SNOQUALMIE PASS — Officials called off their search Saturday night for a missing snowshoer caught in an avalanche at Snoqualmie Pass, while a second avalanche, nearby, had rescuers bringing people off the mountain long after darkness fell.
The two avalanches had rescuers from the King County Sheriff’s Office scrambling for most of the day as they confronted initial reports that as many as three people might be missing.
But by late evening, much of the confusion had cleared. One snowshoer remained unaccounted for, but all others had been found.
The first avalanche took place at noon on Granite Mountain, near Interstate 90’s Exit 47. The second hit a half-hour later on Red Mountain, a few miles east.
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Officials knew for sure that a man was missing at the Granite Mountain site, where an avalanche caught three snowshoers, all from South King County, and carried them 1,279 feet at a top speed of 53 mph, said Sgt. Katie Larson of the King County Sheriff’s Office. That level of detail was available because at least one snowshoer was outfitted with GPS.
Two injured men, in their 30s, emerged from the snow, but their companion did not, Larson said.
About 50 rescuers with dog teams searched for the man, who is about 60. But they battled “horrible” conditions, Larson said, and wound up suspending the search sometime around 8 p.m.
At the Red Mountain site, matters remained confusing late into the day, with officials unsure whether one or possibly more snowshoers remained buried in the snow.
The confusion came in part from a language barrier between search-and-rescue officials and a group of snowshoers, of Asian descent, who had been caught in the avalanche.
On Red Mountain, a woman was hiking with her dog near that group of 12 snowshoers when the avalanche struck, sheriff’s Deputy E.R. Gagnon said. The snowshoers, who were at about 4,800 feet, realized the woman was missing when the dog, alone, came up to them afterward.
Members of the group found the woman under about 6 feet of snow, Gagnon said. She was conscious but experiencing hypothermia.
The avalanche split up the group of 12, with four making it off the mountain as of 5 p.m. Searchers made their way toward the remaining eight snowshoers — and the injured woman — as evening approached, reaching them before 8 p.m.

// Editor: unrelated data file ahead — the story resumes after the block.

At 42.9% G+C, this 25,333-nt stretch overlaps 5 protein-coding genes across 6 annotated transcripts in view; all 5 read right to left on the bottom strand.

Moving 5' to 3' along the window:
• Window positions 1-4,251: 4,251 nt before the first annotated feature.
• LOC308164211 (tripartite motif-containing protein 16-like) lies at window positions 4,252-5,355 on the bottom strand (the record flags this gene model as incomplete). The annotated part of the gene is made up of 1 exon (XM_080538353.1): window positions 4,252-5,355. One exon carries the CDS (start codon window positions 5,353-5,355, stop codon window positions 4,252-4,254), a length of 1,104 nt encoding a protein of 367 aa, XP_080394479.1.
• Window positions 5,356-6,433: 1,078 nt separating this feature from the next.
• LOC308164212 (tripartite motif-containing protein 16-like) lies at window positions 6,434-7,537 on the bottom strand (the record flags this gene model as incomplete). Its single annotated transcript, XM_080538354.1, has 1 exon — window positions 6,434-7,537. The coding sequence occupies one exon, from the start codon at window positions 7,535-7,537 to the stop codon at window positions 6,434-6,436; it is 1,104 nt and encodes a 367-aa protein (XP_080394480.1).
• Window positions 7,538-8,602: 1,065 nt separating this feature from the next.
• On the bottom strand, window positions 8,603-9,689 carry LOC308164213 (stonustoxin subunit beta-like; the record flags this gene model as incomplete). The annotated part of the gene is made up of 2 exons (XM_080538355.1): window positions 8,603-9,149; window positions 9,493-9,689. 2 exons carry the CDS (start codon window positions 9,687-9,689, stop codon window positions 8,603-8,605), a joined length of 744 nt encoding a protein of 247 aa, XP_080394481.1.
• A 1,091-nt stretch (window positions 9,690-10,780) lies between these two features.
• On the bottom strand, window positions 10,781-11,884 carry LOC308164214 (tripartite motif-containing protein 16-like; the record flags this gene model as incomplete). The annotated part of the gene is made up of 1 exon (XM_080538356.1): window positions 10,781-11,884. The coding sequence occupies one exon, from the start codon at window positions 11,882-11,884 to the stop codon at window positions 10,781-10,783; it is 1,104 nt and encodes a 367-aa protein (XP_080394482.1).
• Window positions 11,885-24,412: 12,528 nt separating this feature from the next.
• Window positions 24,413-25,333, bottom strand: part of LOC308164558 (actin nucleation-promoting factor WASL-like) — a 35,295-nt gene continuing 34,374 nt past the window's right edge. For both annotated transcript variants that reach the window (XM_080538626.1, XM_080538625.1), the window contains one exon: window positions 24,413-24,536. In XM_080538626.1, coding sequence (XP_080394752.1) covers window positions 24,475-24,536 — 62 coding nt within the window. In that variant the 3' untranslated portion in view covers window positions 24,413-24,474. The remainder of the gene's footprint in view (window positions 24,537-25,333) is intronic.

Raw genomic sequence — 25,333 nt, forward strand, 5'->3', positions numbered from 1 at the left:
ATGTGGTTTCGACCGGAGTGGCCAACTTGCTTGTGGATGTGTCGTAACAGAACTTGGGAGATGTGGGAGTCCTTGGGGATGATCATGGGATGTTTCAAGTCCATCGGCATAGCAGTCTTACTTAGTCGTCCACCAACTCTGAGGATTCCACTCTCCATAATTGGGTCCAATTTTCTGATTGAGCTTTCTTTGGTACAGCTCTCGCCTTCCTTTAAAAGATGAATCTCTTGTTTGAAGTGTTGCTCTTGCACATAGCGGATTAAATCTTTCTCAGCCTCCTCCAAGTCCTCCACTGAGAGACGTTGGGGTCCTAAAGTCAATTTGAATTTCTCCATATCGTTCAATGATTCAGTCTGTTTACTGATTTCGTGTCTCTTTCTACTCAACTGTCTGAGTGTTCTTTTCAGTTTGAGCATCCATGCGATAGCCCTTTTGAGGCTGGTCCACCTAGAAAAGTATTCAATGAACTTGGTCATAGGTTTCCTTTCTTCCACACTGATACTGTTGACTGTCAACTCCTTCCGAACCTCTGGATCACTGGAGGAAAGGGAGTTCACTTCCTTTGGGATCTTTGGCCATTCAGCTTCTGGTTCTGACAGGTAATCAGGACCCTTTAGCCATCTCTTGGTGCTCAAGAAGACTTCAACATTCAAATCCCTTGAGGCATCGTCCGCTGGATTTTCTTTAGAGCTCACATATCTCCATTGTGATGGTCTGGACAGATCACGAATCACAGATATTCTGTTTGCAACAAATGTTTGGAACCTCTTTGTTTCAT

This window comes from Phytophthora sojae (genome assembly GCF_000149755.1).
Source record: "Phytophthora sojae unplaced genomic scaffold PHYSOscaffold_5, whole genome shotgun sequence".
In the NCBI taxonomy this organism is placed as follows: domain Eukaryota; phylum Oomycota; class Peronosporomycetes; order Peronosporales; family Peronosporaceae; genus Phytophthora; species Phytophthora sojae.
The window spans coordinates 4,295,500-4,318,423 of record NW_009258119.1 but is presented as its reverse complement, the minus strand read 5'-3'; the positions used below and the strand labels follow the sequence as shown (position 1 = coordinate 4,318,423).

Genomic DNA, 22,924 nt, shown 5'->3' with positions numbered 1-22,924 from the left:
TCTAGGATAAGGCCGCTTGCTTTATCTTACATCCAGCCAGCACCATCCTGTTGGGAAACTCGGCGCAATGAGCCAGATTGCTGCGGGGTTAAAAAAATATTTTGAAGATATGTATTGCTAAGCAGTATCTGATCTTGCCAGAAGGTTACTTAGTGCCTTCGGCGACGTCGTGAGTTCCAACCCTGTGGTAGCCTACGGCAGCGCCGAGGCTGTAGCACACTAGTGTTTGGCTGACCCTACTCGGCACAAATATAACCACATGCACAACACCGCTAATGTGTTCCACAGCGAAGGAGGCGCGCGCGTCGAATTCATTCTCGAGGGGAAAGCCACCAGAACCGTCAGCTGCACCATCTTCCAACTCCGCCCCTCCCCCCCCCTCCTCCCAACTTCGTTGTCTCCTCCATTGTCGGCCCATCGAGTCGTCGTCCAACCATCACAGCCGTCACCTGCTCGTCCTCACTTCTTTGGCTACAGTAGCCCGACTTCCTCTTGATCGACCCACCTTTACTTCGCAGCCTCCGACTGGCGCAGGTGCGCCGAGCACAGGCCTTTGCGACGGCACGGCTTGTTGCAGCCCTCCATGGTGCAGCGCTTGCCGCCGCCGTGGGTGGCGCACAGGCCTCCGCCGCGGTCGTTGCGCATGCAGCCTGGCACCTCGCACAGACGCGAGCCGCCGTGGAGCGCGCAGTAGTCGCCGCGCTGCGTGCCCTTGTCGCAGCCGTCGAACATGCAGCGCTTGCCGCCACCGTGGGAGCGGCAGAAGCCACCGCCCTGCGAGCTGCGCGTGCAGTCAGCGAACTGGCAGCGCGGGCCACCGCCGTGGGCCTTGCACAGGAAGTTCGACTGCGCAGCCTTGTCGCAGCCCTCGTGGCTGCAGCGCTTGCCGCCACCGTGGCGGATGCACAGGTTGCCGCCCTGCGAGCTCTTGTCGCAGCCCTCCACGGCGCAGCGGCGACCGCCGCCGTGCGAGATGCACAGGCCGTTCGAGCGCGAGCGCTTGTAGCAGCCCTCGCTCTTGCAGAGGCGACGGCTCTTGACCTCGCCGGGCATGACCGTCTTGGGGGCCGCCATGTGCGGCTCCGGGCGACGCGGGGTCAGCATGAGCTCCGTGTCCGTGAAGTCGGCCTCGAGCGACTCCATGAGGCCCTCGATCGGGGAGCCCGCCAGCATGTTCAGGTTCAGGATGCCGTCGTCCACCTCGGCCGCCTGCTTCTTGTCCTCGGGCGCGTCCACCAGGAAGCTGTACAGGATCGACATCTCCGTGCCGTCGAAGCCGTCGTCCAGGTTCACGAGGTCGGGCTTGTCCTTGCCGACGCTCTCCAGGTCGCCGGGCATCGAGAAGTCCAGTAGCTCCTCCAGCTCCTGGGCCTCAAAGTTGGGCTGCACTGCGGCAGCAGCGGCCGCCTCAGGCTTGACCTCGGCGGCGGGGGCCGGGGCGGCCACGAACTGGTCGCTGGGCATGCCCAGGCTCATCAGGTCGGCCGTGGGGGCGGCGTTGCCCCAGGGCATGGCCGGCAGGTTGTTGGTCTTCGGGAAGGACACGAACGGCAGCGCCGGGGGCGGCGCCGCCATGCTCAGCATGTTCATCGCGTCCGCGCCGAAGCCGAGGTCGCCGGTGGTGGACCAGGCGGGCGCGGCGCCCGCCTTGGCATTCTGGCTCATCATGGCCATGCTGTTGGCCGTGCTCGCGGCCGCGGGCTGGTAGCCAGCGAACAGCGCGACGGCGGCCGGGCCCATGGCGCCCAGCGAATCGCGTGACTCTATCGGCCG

The rescuers anticipated that it would take about two hours to get the eight snowshoers off the mountain. But sheriff’s officials said it could take four hours — or until close to midnight — before they would be able to bring down the hypothermic woman, who was being carried on a litter.
Won Shin, 56, of Mukilteo, was among the four who made it off the mountain first. He said that when the avalanche hit, he suddenly saw snow all around him.
“The only thing I thought about was just, ‘Get out of here,’ ” he said. “I’ve never felt anything like that.”
He said those in his group of four were lucky because they were close to trees that broke the avalanche’s impact.
The 12 friends are experienced snowshoers who make it into the mountains about every week, he said.
The two snowshoers who were with the missing man on Granite Mountain suffered non-life-threatening shoulder and hamstring injuries, the Sheriff’s Office said.
The last avalanche fatalities occurred in February 2012 when four were killed at Stevens Pass and near the Summit at Snoqualmie, Larson said.
She said avalanches can be common this time of year.
“Whenever you have warm weather and then cold weather and snow, it can be bad,” she said.
Paul Baugher, director of the Northwest Avalanche Institute, which offers avalanche consulting and safety training, said storm conditions had been expected in the mountains this weekend.
“This was not a freak spring storm that comes out of nowhere,” said Baugher, who is also Ski Patrol director at Crystal Mountain Resort. “It’s a well-forecasted storm. It was all available to look at.”
He said the forecast for avalanches at Snoqualmie was “high” Saturday.
Both his ski patrol at Crystal Mountain and its counterpart at the Snoqualmie Pass ski resort did routine avalanche control Saturday morning. They used small explosives and “ski cutting” to release slabs of snow that might slide and create an avalanche.
The conditions resulted from lots of new snow, enhanced at Snoqualmie Pass by the Puget Sound convergence-zone weather pattern.
“Because of the cold temperatures, the snow underneath is relatively well frozen and stable,” Baugher said. “But there’s a poor bond between the new snow coming down and old snow, which is very hard and slippery. That produces soft slabs of very sensitive snow.”
He said, “They have definitely got high hazards at Snoqualmie. It’s set up for human-triggered avalanches.” In particular, “Granite Mountain has a history of avalanches, and they often happen later in the season,” Baugher said.
“A lot of people plan by the calendar. Late in the season, people expect it to be spring and start planning outings they might not do in the winter,” Baugher said. “But this is true winter conditions. It’s just occurring in the spring.”
In the 15 years before this winter, there were 46 avalanche fatalities in the Northwest, according to statistics compiled by the Northwest Weather and Avalanche Center. Most occurred in December through February, with only four deaths in April.
This winter, the center recorded two previous avalanche accidents in the Pacific Northwest. In the first, last November, some snowmobiles were buried but no one was hurt. In December, at Crystal Mountain, three skiers were caught in an avalanche, but all escaped serious injury.
Seattle Times staff reporter
Ken Armstrong contributed to this report. Brian M. Rosenthal: 360-236-8267 or firstname.lastname@example.org. On Twitter @brianmrosenthal